PHIPPS BIDS FAREWELL: Superintendent reflects on eight years of service
Early on in his professional career, Dr. Don Phipps knew that he wanted to be a superintendent. Eight years ago, when he came to Beaufort County to take the reins of Beaufort County Schools, he fulfilled that aspiration.
At the end of the month, Phipps will begin the next chapter of his career as superintendent at Caldwell County Schools.
‘Experiences I needed to have’
Prior to taking on the role of superintendent at BCS, Phipps’ career encompassed a wide variety of positions, each of which helped prepare him to lead at BCS. Fresh out of college, he began his career as a school psychologist; cutting his teeth serving the mental health needs of students in Cumberland County.
After receiving his doctorate from Appalachian State, Phipps took on a position in research and development at the Partnership for Children of Cumberland County. It was there that he learned grant writing and the power of networking for the common good.
As a department head at Pfeifer University, where he led the Department of Computer Science, Phipps received his first taste of curriculum and administration. Returning to Cumberland County, he took on an assistant principal position. Ultimately, he worked to become a principal and then executive director of student services, the same department where he started his career.
“Those were experiences I needed to have,” Phipps said. “All of those things give you tools to put in a toolbox to be effective in terms of what you’re doing.”
Dr. Phipps comes to Washington
After being hired by the Beaufort County Board of Education in Dec. 2009, Phipps had his first day as superintendent of Beaufort County Schools on Jan. 11, 2010.
Upon arriving, one of the first matters of business was to try and improve relations between the Beaufort County Board of Education and the Beaufort County Board of Commissioners. A lawsuit over school funding for the 2006-07 fiscal year had strained relations between the two groups.
Two of the most challenging aspects of the new job, school finance and school law offered steep learning curves for the new superintendent. From these aspects to jargon-laden areas such as testing, Phipps says that he has always tried to communicate issues to the public in digestible terms.
Bringing in the community
Looking back on his eight years at the helm of Beaufort County Schools, Phipps is modest in taking credit for the school system’s improvements. Rather, he says that the things accomplished during his time there have only been possible through community partnerships with a variety of local organizations.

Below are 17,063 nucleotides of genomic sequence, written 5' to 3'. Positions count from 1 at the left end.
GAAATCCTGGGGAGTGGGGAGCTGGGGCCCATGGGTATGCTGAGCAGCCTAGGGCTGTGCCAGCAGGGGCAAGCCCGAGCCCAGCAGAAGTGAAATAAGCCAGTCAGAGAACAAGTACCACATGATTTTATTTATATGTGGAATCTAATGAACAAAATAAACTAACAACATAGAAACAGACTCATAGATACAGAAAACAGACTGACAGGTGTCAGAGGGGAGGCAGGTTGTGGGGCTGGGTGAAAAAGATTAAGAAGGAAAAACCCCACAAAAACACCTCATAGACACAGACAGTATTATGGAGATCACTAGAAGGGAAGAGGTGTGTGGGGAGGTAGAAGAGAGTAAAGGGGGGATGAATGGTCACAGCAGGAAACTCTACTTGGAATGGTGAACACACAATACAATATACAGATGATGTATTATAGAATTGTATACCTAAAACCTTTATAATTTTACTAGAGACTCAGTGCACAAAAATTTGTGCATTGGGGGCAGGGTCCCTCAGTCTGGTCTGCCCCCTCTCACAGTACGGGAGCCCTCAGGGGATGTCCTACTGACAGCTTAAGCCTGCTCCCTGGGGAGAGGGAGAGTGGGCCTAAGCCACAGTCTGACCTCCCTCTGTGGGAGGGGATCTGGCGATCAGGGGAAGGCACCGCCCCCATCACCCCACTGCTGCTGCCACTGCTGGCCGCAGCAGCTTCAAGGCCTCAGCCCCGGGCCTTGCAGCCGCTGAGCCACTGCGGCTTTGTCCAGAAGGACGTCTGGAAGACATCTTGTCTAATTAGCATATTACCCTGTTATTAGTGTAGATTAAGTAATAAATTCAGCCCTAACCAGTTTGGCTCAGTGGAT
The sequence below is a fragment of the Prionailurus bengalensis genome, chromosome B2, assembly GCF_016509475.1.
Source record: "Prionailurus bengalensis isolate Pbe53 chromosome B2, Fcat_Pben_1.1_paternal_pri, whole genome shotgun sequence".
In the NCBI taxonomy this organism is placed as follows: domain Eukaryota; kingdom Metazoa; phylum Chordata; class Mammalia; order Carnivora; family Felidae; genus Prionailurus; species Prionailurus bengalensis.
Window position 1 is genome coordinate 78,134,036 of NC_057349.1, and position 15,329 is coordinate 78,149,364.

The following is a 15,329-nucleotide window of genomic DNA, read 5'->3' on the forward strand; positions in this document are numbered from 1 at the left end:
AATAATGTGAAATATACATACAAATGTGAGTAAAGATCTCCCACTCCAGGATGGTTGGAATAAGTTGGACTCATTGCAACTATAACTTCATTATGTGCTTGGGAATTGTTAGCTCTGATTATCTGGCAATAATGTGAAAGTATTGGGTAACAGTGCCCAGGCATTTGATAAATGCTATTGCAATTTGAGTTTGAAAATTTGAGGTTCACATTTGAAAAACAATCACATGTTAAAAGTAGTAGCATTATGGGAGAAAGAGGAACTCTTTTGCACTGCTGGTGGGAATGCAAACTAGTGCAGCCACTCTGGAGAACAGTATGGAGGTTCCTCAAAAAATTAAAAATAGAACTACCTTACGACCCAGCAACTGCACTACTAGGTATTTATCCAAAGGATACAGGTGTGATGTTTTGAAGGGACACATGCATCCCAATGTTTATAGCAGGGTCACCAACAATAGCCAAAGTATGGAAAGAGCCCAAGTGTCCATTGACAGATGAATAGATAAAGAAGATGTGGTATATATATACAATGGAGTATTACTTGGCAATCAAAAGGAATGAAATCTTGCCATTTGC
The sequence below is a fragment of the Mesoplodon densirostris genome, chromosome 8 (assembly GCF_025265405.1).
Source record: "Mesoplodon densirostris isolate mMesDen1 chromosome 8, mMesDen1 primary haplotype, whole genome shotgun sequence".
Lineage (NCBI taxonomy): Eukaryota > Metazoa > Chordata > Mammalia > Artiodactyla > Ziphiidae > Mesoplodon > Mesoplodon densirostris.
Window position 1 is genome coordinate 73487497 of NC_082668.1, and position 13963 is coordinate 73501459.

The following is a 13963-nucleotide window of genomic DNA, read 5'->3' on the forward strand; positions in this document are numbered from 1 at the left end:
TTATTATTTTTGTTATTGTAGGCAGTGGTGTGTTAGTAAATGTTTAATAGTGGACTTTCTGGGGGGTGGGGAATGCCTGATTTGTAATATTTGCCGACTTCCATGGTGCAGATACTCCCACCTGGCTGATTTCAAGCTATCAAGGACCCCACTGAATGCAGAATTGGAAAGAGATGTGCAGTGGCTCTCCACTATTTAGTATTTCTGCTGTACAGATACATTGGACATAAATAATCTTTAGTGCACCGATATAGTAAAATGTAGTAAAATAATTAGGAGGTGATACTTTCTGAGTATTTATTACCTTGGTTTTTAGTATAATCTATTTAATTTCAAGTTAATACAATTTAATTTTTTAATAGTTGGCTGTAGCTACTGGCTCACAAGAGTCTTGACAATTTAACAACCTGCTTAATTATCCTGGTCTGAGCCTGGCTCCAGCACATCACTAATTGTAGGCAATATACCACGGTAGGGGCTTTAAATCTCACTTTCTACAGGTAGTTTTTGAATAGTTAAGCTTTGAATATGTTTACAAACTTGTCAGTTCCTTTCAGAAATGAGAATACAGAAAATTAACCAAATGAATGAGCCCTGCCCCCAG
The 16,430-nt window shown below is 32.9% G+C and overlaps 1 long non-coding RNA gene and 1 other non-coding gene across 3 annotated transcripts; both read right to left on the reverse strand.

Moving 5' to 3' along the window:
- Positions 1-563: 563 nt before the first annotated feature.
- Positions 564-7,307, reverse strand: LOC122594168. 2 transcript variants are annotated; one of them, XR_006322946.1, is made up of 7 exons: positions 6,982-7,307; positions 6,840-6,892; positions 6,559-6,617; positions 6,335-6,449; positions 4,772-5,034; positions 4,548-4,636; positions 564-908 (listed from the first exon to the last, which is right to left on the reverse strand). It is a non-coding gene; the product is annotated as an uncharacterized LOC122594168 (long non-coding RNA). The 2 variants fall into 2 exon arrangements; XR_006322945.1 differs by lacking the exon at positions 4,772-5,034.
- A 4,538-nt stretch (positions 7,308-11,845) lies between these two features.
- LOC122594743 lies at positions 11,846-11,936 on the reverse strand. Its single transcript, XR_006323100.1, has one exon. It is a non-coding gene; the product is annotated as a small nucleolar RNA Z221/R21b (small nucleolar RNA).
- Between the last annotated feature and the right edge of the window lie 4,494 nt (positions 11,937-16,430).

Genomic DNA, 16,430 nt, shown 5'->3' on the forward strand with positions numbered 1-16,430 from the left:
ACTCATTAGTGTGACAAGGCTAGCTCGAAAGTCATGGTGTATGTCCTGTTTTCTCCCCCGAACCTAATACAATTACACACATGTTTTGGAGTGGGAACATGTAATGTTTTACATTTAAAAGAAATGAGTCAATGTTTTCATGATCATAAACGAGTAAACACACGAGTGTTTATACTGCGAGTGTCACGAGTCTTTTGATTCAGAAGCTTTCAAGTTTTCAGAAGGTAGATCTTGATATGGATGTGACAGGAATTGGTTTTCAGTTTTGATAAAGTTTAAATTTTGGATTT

From bringing in parents and stakeholders on important conversations, to serving on boards and committees, Phipps says that engaging the community as a whole has been, and will continue to be, critical to the school system’s success. Connecting dots between all the parties that care about children and education, networking has made all the difference.
“The school system cannot be successful doing the work it has to do alone,” Phipps said. “We have to leverage resources within the community and financial resources in other places. We’re only going to be successful to the extent that we are able to collaborate with others that kind of have the same mission.”
In addition to providing for the academic needs of students, Phipps encourages the continuation of partnerships that provide for non-academic needs as well. From complex issues such as mental health to ensuring that no student goes hungry, the outgoing superintendent sees the fulfillment of these needs as crucial.
While Phipps will leave the school system better than he found it, he also acknowledges the challenges ahead. From easy access to transportation for students throughout Beaufort County to declining population, enrollment and state funding, there is still work to be done.
“It’s really about communities,” Phipps said. “There’s nothing we do that is done in isolation, and I think the earlier you recognize that and the more willing you are to realize you cant do things alone, the better off we will be. It’s been a wonderful community to be in.”
In his time at the helm of BCS, Phipps has attempted, through a pattern of servant leadership, to help build a school system of which Beaufort County can be proud.
As the Board of Education continues its search for a new superintendent, Assistant Superintendent Mark Doane will fill the role until the next superintendent is selected.